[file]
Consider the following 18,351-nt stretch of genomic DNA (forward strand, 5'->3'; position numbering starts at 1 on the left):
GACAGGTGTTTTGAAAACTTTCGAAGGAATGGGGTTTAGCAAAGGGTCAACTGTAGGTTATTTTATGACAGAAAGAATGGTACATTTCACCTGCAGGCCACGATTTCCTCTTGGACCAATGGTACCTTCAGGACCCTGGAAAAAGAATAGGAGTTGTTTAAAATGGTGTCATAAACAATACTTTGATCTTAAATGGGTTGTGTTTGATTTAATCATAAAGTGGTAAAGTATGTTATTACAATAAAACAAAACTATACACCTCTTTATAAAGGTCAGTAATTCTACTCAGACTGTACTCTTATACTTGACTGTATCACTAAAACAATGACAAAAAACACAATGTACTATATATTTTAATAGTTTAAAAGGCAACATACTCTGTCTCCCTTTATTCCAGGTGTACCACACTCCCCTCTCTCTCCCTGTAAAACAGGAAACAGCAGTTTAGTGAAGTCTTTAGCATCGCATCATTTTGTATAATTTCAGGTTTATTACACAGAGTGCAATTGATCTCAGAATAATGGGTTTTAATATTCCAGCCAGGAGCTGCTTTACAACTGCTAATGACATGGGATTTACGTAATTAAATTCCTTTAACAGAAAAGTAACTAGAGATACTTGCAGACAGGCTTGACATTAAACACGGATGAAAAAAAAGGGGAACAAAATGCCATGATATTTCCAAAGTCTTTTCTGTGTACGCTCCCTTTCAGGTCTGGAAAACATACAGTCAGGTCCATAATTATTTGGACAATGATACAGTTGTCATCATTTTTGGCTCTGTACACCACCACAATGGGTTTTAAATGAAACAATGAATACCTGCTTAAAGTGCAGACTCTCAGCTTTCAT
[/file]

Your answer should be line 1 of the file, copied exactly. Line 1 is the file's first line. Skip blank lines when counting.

Consider the following 18,351-nt stretch of genomic DNA (forward strand, 5'->3'; position numbering starts at 1 on the left):